Feb 8, 2022
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Fashion spend rose last month, footwear was standout category

Feb 8, 2022

There was slightly contradictory news on consumer spending and retail sales on Tuesday as the regular monthly reports from Barclaycard and the British Retail Consortium suggested both weakness and strength.

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First, the upbeat BRC-KPMG retail sales monitor. It said total sales increased by 11.9% in January, compared to a 1.3% decline in lockdown-hit January 2021. On a two-year basis, total retail sales grew by 7.5% and like-for-like, sales rose 8.1% year-on-year, suggesting inflation was playing a part in the higher total sales figure.

Clothing, jewellery and watches were strong, but footwear was the most buoyant fashion category. Household appliances, electronics and homewares also stood out. Non-food sales increased by 11.1% on a total basis and 6.5% on a like-for-like basis. By comparison, food sales did less well.

And the numbers also suggest that online sales are holding up well overall, even though physical stores are also clearly recovering. Online non-food sales fell 24.2% in January, compared to growth of 83% this time last year. But that makes sense given that there was a lockdown back then. On a two-year basis sales increased by 31.8%, highlighting how online is now a key channel for many consumers.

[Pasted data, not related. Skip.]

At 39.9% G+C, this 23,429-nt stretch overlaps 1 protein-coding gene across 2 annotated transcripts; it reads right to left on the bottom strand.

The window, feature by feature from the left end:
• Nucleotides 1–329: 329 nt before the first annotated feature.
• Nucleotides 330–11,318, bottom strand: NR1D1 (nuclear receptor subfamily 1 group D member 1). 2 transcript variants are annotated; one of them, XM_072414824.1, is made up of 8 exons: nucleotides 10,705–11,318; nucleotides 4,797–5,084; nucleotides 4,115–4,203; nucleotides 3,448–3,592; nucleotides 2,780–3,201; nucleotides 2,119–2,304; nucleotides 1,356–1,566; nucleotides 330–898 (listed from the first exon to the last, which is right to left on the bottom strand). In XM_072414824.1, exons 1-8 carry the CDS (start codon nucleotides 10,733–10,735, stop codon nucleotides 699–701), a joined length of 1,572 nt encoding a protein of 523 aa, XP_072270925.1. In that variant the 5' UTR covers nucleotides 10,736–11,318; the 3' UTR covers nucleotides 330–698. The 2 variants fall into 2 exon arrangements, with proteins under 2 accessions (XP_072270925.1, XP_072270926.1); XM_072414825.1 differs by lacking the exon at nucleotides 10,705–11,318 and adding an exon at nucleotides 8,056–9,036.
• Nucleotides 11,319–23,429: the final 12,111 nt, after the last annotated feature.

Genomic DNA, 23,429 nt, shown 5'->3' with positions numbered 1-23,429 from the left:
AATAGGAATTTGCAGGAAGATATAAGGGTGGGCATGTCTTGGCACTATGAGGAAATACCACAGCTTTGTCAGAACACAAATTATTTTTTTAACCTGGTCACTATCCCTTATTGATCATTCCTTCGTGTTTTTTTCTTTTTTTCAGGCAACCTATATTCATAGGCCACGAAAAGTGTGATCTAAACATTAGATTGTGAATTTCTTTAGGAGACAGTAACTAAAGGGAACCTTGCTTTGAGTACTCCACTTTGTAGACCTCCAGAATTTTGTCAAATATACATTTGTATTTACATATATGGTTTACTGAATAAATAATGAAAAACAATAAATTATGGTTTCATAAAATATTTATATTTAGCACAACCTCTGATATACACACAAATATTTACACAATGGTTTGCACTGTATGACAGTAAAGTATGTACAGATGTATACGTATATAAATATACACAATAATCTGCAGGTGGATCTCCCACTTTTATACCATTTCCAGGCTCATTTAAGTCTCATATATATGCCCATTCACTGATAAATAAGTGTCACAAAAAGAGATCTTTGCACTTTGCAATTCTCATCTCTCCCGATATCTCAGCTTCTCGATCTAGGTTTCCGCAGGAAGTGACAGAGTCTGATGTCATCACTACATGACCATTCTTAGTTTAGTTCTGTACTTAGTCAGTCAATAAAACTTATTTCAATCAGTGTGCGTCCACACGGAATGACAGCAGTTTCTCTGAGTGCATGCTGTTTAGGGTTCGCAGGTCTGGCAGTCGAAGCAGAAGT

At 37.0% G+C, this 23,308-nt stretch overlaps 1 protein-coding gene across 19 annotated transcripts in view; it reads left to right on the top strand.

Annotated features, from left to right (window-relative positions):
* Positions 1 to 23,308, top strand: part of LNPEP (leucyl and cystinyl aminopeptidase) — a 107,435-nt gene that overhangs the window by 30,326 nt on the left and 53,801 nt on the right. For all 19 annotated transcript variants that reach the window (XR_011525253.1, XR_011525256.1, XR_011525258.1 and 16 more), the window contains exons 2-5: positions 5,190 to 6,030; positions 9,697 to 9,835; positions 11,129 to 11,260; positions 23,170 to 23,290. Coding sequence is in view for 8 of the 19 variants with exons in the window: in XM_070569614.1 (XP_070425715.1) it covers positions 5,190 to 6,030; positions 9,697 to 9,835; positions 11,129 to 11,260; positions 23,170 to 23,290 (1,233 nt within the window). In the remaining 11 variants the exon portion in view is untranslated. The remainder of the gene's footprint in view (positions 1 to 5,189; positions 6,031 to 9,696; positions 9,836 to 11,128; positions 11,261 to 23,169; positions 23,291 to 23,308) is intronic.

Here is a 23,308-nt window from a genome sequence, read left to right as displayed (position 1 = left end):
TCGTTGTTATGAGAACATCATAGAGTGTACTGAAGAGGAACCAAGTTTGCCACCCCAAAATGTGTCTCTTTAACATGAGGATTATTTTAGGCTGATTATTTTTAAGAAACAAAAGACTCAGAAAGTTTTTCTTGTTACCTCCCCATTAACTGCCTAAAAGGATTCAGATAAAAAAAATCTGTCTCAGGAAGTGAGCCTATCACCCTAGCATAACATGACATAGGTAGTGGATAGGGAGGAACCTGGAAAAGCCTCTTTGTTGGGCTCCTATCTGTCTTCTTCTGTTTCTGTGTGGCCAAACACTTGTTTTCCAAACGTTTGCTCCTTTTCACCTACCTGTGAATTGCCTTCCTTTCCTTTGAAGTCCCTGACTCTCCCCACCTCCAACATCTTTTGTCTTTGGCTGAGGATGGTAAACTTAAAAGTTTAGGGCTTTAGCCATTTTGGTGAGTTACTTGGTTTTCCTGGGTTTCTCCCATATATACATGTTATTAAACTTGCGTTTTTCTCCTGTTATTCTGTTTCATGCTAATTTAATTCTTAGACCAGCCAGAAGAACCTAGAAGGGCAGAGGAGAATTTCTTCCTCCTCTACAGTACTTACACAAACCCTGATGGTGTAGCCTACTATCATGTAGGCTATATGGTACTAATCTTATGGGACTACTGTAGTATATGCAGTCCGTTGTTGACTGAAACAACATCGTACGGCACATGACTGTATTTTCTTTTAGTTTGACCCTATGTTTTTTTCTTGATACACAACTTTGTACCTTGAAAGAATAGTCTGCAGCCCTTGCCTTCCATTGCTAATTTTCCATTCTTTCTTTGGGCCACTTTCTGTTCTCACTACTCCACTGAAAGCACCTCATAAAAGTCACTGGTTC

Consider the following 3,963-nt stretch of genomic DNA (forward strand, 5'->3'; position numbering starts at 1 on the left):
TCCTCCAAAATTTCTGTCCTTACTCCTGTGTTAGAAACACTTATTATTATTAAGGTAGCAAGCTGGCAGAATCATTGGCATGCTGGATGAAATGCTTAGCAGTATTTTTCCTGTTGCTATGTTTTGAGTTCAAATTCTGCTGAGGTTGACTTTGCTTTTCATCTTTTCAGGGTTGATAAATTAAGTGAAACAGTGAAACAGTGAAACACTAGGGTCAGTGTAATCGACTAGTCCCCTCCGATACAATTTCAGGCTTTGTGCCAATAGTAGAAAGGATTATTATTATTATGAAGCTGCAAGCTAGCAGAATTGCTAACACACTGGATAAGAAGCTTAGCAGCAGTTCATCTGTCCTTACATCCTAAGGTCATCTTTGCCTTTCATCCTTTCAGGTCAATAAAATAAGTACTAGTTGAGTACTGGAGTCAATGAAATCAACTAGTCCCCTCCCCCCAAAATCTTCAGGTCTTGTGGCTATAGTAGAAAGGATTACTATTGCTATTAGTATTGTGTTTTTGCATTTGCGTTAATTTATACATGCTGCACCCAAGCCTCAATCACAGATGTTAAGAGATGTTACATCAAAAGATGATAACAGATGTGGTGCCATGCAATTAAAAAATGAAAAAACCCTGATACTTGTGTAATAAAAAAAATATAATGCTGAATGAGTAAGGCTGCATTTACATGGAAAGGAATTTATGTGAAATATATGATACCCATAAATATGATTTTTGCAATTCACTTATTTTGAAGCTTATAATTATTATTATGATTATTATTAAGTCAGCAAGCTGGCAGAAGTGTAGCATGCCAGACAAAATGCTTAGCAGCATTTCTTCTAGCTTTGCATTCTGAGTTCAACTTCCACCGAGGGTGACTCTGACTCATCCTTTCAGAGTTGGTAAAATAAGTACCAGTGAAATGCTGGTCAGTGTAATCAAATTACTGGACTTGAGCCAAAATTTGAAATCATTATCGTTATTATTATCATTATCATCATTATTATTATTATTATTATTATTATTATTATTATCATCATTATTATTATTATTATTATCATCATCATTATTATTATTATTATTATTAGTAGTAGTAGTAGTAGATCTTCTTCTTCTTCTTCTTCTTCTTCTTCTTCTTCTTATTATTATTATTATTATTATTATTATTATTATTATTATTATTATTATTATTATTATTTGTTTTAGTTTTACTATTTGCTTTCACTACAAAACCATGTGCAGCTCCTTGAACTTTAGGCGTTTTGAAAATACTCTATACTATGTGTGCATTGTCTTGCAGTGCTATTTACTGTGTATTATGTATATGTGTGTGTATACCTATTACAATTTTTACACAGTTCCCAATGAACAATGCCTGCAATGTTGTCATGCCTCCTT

Helen Dickinson, chief executive of the BRC, said it was “encouraging to see such strong sales in January, even once inflation has been accounted for”.

But of course, as KPMG’s Paul Martin pointed out, “this unusually strong performance for January, which is traditionally a slower month, should be put in the context of last year’s lockdown”.

And what about the Barclaycard report? Well, it was the tone that was distinctly different here with the company stressing how January’s increases lagged previous rises, although sales still rose. 

It said consumer card spending grew 7.4% in January year-on-year, which was the smallest rise since April last year as a combination of inflation, Plan B restrictions and soaring energy costs dampened consumer enthusiasm.

As more Britons worked from home and were less inclined to mix socially, face-to-face retail spending (apart from grocery essentials) dropped 8.5%, it said. And while spend on clothing was up 4.9%, that was well below the 8.8% increase in the previous month. Similarly, sports and outdoor retailers saw a 14.5% uplift, but that was down from the 22% in December.

Some of the headwinds are likely to persist over the coming months, but Barclaycard said “their near-term impact may be somewhat mitigated by anticipated uplifts from Valentine’s Day, growing inbound tourism, and Britons spending more on activities and experiences to lift their spirits during the winter months”.

The hospitality and leisure sectors also saw an overall decline of 6.3%, which may be one reason people were less inclined to shop for new clothes. That said, spending among younger consumers remained stable, “possibly driven by less concern about catching Covid-19 when socialising and shopping”, Barclaycard said.

Most consumers also said inflation is front of mind and their household finances and discretionary spending are being impacted.

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